Respond- Take action regarding a detected cybersecurity incident.
Recover- Implement plans for resilience and to restore any capabilities or services that were impaired because of a cybersecurity incident
Each area further focuses on specific processes in a business environment that would require attention at that stage, as shown in the infographic below:
The rapid increase in sophisticated threats against critical infrastructure should be a wake up call to make code hunting the primary focus in software security. With cybersecurity risk assessment best practices, an organization can detect and analyze software code from hidden malware in crucial systems. The stakes are too high not to identify and mitigate lethal threats that can risk lives through the failure of critical operations, or that can be economically devastating.
Staying safe in the digital age
Failing to prevent cyber security vulnerabilities creates higher risk for the public, staying safe requires proactive steps to defend your organization against cyber threats. This should happen early in the developer life cycle, and frequently to be effective. Government agencies such as the Department of Homeland Security (DHS), the CISA, and the NIST have countless resources available to inform and protect critical infrastructures against known vulnerabilities. To truly stay ahead of the hackers, we have to be ever-vigilant in our DevSecOps processes by using secure, cost-effective measures that defend critical infrastructures against malicious hackers.
Legacy networks, programs, and applications are the favored hiding place of tricky, malicious code. It can often appear legitimate, using backdoors and advanced code functions to fool vulnerability scanning software. Taking traditional precautions is not enough to capture unknown risks outside of DHS libraries. To meet modern day cyber security expectations, organizations must rely on newer methods of vulnerability assessments to determine genuine threats in software code throughout their supply chain. This is the only way to stop hackers before they can hide in your systems.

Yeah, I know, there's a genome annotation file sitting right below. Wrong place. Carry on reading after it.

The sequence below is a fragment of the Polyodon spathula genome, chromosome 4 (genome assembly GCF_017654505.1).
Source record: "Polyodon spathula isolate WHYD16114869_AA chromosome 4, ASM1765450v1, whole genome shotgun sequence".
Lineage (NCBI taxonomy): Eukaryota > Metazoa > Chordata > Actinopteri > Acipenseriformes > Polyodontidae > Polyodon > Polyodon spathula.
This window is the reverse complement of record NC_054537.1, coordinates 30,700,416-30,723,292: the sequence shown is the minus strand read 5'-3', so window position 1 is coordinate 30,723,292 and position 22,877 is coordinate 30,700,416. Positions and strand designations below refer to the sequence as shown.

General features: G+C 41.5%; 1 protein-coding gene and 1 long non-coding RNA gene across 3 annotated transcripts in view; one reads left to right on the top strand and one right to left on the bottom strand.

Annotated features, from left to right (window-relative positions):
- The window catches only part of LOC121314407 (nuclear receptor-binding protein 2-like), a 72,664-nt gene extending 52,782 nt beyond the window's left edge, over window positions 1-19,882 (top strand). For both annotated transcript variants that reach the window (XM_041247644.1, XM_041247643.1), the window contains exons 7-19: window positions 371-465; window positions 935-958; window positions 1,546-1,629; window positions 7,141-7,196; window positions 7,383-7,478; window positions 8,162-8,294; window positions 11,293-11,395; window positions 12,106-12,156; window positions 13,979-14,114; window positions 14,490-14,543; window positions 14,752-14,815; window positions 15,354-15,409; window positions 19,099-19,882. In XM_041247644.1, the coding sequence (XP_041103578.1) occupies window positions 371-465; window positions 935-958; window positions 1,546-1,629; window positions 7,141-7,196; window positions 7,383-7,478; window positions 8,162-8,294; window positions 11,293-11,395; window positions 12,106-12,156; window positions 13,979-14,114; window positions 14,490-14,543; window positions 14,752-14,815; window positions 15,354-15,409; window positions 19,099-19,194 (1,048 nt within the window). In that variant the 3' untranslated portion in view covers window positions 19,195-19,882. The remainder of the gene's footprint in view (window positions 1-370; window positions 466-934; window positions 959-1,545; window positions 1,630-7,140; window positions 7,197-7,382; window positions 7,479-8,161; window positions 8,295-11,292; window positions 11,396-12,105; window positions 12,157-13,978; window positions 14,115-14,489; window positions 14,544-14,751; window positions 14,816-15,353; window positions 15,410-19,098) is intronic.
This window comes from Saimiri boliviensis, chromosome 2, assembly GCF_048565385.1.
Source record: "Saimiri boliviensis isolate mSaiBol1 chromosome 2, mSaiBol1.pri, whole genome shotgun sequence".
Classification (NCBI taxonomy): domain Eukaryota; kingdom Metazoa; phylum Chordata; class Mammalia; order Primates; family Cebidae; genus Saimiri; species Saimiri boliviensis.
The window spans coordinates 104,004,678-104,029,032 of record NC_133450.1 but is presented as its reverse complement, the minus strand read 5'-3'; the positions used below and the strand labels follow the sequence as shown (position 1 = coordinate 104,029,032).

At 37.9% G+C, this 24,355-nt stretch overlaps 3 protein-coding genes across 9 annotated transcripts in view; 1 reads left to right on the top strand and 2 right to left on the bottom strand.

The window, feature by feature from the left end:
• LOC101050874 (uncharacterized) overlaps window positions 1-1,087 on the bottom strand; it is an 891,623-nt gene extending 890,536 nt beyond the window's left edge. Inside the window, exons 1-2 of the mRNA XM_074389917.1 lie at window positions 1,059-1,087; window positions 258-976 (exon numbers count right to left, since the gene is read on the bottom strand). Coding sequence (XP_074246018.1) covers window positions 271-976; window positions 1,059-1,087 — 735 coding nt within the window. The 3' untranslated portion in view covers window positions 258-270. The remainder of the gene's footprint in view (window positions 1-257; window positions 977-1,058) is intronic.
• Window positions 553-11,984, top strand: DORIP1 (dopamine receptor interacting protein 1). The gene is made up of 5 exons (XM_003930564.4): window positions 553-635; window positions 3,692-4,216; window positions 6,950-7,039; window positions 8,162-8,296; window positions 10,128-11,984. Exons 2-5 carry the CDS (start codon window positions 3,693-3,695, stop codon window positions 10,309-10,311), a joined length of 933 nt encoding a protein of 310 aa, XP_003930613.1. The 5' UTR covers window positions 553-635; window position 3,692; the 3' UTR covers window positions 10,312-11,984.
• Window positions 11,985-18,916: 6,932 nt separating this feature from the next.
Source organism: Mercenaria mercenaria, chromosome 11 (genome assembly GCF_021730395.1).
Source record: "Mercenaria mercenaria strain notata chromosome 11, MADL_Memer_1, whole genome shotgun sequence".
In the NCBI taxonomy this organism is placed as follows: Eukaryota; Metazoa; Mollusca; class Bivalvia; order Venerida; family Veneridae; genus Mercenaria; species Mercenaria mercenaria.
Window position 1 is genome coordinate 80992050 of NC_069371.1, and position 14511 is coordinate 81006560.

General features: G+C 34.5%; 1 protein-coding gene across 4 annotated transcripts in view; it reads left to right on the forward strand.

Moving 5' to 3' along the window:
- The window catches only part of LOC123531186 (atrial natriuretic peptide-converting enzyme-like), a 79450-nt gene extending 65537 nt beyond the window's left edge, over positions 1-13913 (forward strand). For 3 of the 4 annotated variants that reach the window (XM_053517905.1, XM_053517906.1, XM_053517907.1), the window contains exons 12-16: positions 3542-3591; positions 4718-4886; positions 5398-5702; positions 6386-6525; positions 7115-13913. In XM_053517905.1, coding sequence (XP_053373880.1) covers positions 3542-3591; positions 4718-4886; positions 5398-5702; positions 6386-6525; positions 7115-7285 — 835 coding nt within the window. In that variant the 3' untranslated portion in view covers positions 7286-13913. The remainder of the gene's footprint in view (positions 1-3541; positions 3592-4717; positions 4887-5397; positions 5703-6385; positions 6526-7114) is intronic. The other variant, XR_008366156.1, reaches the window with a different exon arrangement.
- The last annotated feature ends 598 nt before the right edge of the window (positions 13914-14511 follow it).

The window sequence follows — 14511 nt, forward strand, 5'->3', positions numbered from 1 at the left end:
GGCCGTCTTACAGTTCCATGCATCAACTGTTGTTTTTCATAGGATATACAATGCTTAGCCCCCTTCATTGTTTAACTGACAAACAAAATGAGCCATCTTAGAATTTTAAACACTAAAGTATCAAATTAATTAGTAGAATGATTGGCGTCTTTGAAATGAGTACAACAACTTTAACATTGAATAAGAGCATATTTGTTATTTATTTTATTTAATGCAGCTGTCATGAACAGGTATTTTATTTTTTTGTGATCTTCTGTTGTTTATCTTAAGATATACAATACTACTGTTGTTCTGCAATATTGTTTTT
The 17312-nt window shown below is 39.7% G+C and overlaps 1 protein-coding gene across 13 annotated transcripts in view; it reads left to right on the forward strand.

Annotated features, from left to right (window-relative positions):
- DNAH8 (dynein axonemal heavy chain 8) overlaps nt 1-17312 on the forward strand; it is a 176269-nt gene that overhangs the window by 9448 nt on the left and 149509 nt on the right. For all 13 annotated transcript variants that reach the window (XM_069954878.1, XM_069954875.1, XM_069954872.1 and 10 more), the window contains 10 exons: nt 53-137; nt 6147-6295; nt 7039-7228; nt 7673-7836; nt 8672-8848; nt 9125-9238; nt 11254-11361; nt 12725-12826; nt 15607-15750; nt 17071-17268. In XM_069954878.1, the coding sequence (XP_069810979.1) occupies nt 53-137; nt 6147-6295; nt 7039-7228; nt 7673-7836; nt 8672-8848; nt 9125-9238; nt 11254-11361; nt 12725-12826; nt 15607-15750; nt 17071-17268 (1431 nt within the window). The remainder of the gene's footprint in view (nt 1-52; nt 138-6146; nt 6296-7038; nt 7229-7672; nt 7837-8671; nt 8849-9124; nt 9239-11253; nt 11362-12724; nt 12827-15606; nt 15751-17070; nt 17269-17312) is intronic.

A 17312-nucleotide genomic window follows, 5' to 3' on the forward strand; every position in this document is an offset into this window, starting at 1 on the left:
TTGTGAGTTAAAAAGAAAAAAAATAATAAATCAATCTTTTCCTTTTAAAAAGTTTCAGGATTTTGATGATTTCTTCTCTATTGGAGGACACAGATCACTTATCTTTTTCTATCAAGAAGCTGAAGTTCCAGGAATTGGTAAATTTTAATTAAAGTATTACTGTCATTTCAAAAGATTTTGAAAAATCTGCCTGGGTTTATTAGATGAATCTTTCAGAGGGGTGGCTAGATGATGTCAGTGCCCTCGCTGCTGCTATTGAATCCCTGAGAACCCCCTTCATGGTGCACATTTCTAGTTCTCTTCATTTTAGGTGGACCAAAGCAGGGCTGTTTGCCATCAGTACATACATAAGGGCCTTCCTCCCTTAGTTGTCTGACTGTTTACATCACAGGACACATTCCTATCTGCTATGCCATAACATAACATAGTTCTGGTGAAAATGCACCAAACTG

Hunting Down the Hackers
Successful code hunting detects and analyzes software code behavior from both known malware, and malware not previously known to exist. A refined code hunting process mitigates lethal threats against systems, software, life, and economic disaster. Having an automated vulnerability scanning platform in your cyber security tool suite saves time and money while limiting the risk of human error and wasted resources. Recent advancements in the cyber community have improved upon outdated cyber security software, one of which uses a newly discovered advanced method.
As the first of its kind, CodeHunter™ supports organizational efforts in cyber security by analyzing behavior in executables, and detecting both known and unknown vulnerabilities in your code. The best part? Any developer who considers themselves an expert at dragging and dropping data can manage this risk in a timely manner, limiting the likelihood that the hackers will win, and lowering the possibility of human error and false positives.
Staying safe in the digital age is complex, code is complex, hackers are complex, and organizations are complex. It’s time that you experience simple solutions to do what you do best.
Learn more about protecting your critical infrastructure by reading our white paper: Protect Critical Infrastructure and Save Lives With Code Hunting Strategies.